Taylor Wimpey delivered a strong set of full-year results as market conditions remain buoyant in the new-build sector, although as expected stated profits were lower because of the provision for helping customers affected by the leasehold scandal. Revenues were up 7.9% to just shy of £4bn with profits pre-tax and pre-exceptional items rising 10.7% to £812m

The stated profit for the year fell 5.8% from £589.3m to £555.3, which was down to the net exceptional charge of £105m taken in relation to the leasehold provision. Remove that and net profits are up c£60m.

As we have witnessed across the housebuilder sector, demand for new homes is strong, supported by very strong fundamentals – low mortgage rates, Help to Buy, low unemployment and lack of supply. Taylor Wimpey has been one of the biggest beneficiaries from Help to Buy along with Persimmon, Gleeson and Countryside.

Key performance metrics were as flagged in the January trading update. The company enjoyed a record return on net operating assets of 32.4% (2016: 30.7%), ahead of its target, while operating profit margin rose to 21.2% (2016: 20.8%), on course to achieve 22% margins for 2018. Excluding joint ventures, UK total average selling prices rose 3.5% to £264k (2016: £255k). Total completions (including Spain and JVs) of 14,842 homes was up 4.6% from 2016’s 14,185.

Trading so far in 2018 is solid enough although there is a sign of some softening in demand - net private sales rate YTD stands at 0.81 versus 0.91 a year ago. Order book also marginally softer but hardly worrying – as of Feb 18th the company was 47% forward sold for private completions for 2018, with a total order book value of £1,968 million ex-JVs, £10m softer than last year. The order book of 8,415 homes is a touch lighter than the 8,573 for the same period last year. A bit of caution on the outlook re Brexit etc, but even with the Bank of England set to raise rates, the market still looks very accommodative. The question is whether following the post-Brexit rally, there is any value left in these stocks. Taylor Wimpey shares are up approximately 50% from their post-Brexit low.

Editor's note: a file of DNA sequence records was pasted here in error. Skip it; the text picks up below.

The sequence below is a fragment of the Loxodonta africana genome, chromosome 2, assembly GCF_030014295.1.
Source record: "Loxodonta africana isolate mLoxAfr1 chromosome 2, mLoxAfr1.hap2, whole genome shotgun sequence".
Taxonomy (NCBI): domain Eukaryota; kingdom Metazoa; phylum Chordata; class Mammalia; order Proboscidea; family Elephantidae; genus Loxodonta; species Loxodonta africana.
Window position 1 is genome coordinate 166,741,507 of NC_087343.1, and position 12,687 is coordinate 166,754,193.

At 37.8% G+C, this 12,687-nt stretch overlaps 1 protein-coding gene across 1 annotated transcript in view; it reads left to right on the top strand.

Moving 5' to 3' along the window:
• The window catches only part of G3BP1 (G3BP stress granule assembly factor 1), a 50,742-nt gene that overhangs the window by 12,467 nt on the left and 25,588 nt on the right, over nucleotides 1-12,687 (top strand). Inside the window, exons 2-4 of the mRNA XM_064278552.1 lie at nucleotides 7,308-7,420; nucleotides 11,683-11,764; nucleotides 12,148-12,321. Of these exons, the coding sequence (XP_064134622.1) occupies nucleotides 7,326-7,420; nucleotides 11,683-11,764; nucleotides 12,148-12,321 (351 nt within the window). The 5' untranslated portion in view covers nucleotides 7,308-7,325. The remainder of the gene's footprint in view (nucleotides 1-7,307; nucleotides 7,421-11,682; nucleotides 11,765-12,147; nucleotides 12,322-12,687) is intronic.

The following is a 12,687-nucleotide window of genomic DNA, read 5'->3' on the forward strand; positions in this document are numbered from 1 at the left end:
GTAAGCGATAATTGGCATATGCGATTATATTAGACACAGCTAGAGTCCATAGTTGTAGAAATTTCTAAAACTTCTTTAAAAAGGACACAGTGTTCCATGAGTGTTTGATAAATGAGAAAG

While the new build market booms, there are pressing concerns in sectors dependent on people moving home more frequently.

Foxtons final results make for grim reading. Profits are down 65% at £6.5m, from £18.8m in 2016. Sales revenues dropped 23% to £42.6. There was a more resilient performance from Lettings, with revenue of £66.3m down just 3%.

Investors will have to suffer some pain – total dividends have been slashed to 0.7p a share from 2p. Investors may be losing patience and there is a chance that the recent share price weakness, combined with pressure from online competitors, forces consolidation in the sector. The more traditional letting agents must be looking for a way to cut costs in this environment. There is a clear rationale for M&A.

For Foxtons it’s all about how quickly the market in London turns around. There is a clear rationale for saying that the hot flows of capital that flooded London property and pushed up the pound in the years prior to the Brexit vote have cooled and won’t be warming up any time soon. While ultimately this could be positive and create a more sustainable property market in London, investors in Foxtons may have to accept that the rampant price growth in the capital that drove shares in the good times, is a thing of the past.

Meanwhile, after warning in December about weaker trading – its third in quick succession - Safestyle has issued another red flag and a whopper of a profits warning for 2018.

Following the Dec 13th update in which management said they had seen ‘continuing deterioration in the market resulting from declining consumer confidence’, today they say performance so far in 2018 has been disappointing and below expectations

As a result, group revenues and underlying profit before tax for 2018 are now forecast to be ‘materially below 2017 levels and current market expectations’.

This doesn’t change 2017 performance and dividends. With management talking up how the business remains cash generative, with a strong cash position and robust balance sheet, it suggests they are still confident of turning things around.

Only, with chief executive Steve Birmingham offloading 1.4m shares worth £2.2m in December, shortly after that third warning, the overall picture is hardly one that inspires confidence.